Travertine

 

At Floor Coverings International East Lake we have a large selection of tile including ceramic and porcelain tile, as well as a variety of natural stone tile. For those who appreciate the non-uniform look of natural stone, we highly recommend travertine. If you aren’t yet familiar with this beautiful stone, read on!

Some Background on Travertine

Travertine is a sedimentary rock that is a member of the limestone family. It is formed through the precipitation of calcium carbonate particles in ground water found in hot springs and limestone caves. Over time, as the calcium carbonate settles and is subjected to extreme heat and pressure, layers of stone are formed as the water evaporates. Although pure travertine is white, examples of this stone usually have colored spots and veins, which are caused by the presence of organic and inorganic matter in the sediment. Travertine is also known for its attractive pitting, which is caused by the release of carbon dioxide gas bubbles during its formation. All of these processes together create travertine’s distinctive patterns, colors, and general variation. This makes it a highly desirable building material.

While Italy was a near monopoly provider of travertine on the world market almost since the first uses of travertine, today it is sourced from all over the world. Aside from Italy, the major producers of travertine today include China, Hungary, Turkey, Afghanistan, Spain, Guatemala, and also the US. Due to differences in the particular circumstances of the travertine formations in these various locations, the examples of the stone that you see from these places may look quite different.

Travertine has been used as a building material for millennia. The earliest examples come from ancient Egypt, and the most well-known, and largest, example would be the Colosseum in Rome. Many modern examples exist as well, including the lobby of the Willis Tower (formerly Sears Tower) in Chicago. For home use, you will typically see travertine incorporated into fireplaces, countertops, backsplashes, and on walls. It also makes an excellent flooring material for use in kitchens, bathrooms, mudrooms, entryways, and also indoor porches, patios, and pool decks. Not only are these areas where tile is a wise choice anyway, people also appreciate the lovely aesthetic that travertine provides – and this is especially true in the Tarpon Springs area.

The Upsides of Travertine

We’ve already mentioned travertine’s beauty, but it has other properties that make it a great flooring choice. Quite importantly, travertine is very durable. The fact that original parts of the Roman Colloseum still stand today attests to this fact. With proper care, a travertine floor can last as long as your home, and this relates to another of its great qualities. Given its longevity and wide market appeal, a travertine floor has great resale value. So, should you ever decide to move, your new floor would likely pay for itself in a higher asking price.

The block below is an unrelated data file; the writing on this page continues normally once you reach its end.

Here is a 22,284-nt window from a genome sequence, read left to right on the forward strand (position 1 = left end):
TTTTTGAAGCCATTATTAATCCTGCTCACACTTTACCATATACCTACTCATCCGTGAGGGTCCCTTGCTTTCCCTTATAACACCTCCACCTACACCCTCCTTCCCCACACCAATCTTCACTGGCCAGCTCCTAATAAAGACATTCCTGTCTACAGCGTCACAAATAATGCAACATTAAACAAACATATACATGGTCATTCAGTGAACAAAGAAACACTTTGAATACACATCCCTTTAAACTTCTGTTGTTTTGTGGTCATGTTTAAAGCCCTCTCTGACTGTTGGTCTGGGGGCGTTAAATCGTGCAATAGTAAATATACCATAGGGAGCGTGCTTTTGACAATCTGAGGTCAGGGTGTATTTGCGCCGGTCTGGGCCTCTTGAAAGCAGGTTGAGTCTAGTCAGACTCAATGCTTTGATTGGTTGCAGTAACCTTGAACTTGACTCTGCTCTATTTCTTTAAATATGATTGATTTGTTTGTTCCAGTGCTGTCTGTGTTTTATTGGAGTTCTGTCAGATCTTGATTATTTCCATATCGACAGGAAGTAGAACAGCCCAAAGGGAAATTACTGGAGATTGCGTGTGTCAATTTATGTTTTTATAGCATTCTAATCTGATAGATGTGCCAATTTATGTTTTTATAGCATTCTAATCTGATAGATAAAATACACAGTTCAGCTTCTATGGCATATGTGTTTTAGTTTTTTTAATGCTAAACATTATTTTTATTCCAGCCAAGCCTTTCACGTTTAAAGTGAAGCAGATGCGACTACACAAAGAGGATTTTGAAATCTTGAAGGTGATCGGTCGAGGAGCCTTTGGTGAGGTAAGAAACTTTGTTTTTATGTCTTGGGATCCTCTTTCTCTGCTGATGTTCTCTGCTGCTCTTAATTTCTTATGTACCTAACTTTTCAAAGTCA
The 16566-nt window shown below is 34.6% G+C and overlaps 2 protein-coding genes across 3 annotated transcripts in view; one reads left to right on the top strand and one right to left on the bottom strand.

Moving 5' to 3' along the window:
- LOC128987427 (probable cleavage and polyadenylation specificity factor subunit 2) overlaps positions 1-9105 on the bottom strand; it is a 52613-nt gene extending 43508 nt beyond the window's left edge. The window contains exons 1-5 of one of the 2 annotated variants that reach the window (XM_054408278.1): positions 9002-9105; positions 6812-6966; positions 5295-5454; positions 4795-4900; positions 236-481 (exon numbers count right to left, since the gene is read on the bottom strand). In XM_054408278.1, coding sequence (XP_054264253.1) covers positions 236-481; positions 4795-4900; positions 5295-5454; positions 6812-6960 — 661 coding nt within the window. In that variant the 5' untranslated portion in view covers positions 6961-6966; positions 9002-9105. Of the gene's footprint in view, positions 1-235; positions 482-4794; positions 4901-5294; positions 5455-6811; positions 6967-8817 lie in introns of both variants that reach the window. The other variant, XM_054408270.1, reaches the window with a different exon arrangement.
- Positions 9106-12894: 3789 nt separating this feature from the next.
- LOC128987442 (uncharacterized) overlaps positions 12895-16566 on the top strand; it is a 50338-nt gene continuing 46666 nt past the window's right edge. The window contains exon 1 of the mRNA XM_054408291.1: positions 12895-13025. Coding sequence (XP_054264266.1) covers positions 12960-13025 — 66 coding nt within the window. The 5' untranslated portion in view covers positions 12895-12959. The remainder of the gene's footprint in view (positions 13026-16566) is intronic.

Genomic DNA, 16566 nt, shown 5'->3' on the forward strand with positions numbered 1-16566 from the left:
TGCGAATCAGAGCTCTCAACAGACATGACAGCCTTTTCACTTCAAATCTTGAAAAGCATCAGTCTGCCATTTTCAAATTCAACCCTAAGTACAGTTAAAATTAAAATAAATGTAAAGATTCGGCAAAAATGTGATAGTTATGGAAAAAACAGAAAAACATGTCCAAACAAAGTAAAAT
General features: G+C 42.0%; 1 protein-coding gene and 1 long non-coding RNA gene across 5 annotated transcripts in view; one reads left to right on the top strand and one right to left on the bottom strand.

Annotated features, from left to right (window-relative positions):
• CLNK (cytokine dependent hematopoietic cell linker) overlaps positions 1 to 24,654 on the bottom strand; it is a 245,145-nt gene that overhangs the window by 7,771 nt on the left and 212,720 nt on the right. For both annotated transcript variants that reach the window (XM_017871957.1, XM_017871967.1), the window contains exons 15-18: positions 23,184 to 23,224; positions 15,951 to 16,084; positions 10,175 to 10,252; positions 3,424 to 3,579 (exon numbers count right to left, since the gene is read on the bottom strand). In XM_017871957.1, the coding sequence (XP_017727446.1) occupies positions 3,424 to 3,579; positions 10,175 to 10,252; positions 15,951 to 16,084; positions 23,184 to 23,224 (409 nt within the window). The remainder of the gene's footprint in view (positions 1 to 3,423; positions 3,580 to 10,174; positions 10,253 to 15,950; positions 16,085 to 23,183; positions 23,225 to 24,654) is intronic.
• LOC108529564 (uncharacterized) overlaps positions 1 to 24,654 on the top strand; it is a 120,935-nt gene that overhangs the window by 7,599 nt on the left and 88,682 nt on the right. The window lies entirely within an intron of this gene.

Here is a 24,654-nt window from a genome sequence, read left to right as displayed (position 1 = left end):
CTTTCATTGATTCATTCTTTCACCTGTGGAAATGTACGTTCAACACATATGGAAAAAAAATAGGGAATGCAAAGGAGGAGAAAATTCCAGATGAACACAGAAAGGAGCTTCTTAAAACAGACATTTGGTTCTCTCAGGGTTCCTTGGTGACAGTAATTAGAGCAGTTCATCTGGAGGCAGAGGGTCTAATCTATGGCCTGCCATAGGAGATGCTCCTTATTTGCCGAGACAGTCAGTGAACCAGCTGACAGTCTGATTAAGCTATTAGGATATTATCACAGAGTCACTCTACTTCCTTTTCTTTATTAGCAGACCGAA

Travertine Cross Cut

 

Lastly, travertine gives you design options. Not only is there a wide range of variance in the look of a given sample of travertine, it also comes in two main cuts. The most common cut is often referred to as a “cross cut” (see above). If you think about how the stone is formed in layers parallel to the Earth’s surface, a cross cut is also cut parallel to the bedding plane. This gives a sort of top-down view of the stone that shows off the “pools” and “pits” that naturally occur in the stone. But it also yields a more uniform appearance overall. A “vein cut” is a cut that is perpendicular to the bedding plane (see below). It gives a side view of the stone that reveals its layers, including the veins that are produced by the other materials that get incorporated during its formation. Both cuts offer their own stylish appearance, so it will be up to you to choose the one that you like best.

Travertine Vein Cut

Other Things to Keep in Mind

Travertine offers mostly upsides, but the one drawback worth mentioning is that the stone is sensitive to acid exposure. For this reason, it should be sealed properly, spills should be cleaned up relatively quickly (especially acidic spill like juices), and only approved cleaners should be used on it. On the whole, travertine requires little maintenance. If you follow the simple tips listed here, your floor should continue to look great for many years to come.

At Floor Coverings International East Lake, travertine is truly one of our favorite flooring materials. If it interests you or you want to go with any of our other great choices, be sure to contact us to set up a free in-home design consultation. Our flooring experts will ensure that you get a floor that works well for you!

Photo Credit: Rudy Umans, Kelly vanDellen, Claudio Divizia